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State v. Garland

Decided: January 14, 1994.

STATE OF NEW JERSEY, PLAINTIFF-RESPONDENT,
v.
LAWRENCE GARLAND, DEFENDANT-APPELLANT



On appeal from the Superior Court of New Jersey, Law Division, Union County.

Stern, Keefe and Bilder. The opinion of the court was delivered by Keefe, J.A.D.

Keefe

[270 NJSuper Page 34] Defendant Lawrence Garland was indicted for the following crimes: count one -- third degree possession of cocaine in violation of N.J.S.A. 2C:35-10(a)(1); count two -- second degree possession of cocaine, in a quantity of half an ounce or more, with intent to distribute in violation of N.J.S.A. 2C:35-5(a)(1) and N.J.S.A. 2C:35-5(b)(2); count three -- third degree possession of cocaine in violation of N.J.S.A. 2C:35-10(a)(1); count four -- first degree possession of cocaine, in a quantity of five ounces or more, with intent

to distribute in violation of N.J.S.A. 2C:35-5(a)(1) and N.J.S.A. 2C:35-5(b)(1); and count five -- third degree possession of cocaine with intent to distribute within 1,000 feet of school property in violation of N.J.S.A. 2C:35-7. Co-defendants Cassandra Garland and Melanie Higginbotham were also charged under counts three, four and five.

Counts one and two related to evidence seized from defendant's person, from the interior of the car he was operating, and from the trunk of the car, in the City of Newark on August 15, 1989. Counts three, four and five related to evidence seized from a motel room in the City of Linden during the early morning hours of August 16, 1989.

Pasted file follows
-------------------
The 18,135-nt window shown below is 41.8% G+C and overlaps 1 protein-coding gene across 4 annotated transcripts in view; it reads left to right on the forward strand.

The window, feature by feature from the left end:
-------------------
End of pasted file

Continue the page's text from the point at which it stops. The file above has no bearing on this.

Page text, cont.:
A motion to suppress the evidence obtained from both searches resulted in the trial Judge granting the motion as to the evidence seized from the trunk and denying the remainder of the motion.*fn1

Thereafter, pursuant to a plea agreement, defendant pled guilty to third degree possession of cocaine (count one), first degree possession of cocaine with intent to distribute (count four), and third degree possession of cocaine with intent to distribute within 1000 feet of school property (count five). Counts two and three were dismissed. Defendant preserved his right to appeal from the denial of his suppression motion.

Defendant was sentenced on count one to a five year term of imprisonment. On count four, the Judge imposed a 15 year prison term with a five year period of parole ineligibility. On count five, the Judge imposed a five year prison term with a three year period of parole ineligibility. The sentences were ordered to be served concurrently.

Defendant appeals and presents the following issues:

POINT I THE EVIDENCE SEIZED SHOULD HAVE BEEN SUPPRESSED AS IT WAS SEIZED IN VIOLATION OF DEFENDANT'S STATE AND FEDERAL CONSTITUTIONAL RIGHTS.

A. The pat-down search of defendant was illegal because Officer Rosania had no reasonable basis to believe defendant was armed and dangerous.

B. The trial court erred in upholding the warrantless search of Room 2212 at the Swan Motel based on the "exigent circumstances" exception to the warrant requirement.

C. The evidence seized from the Swan Motel must be suppressed as "fruit of the poisonous tree."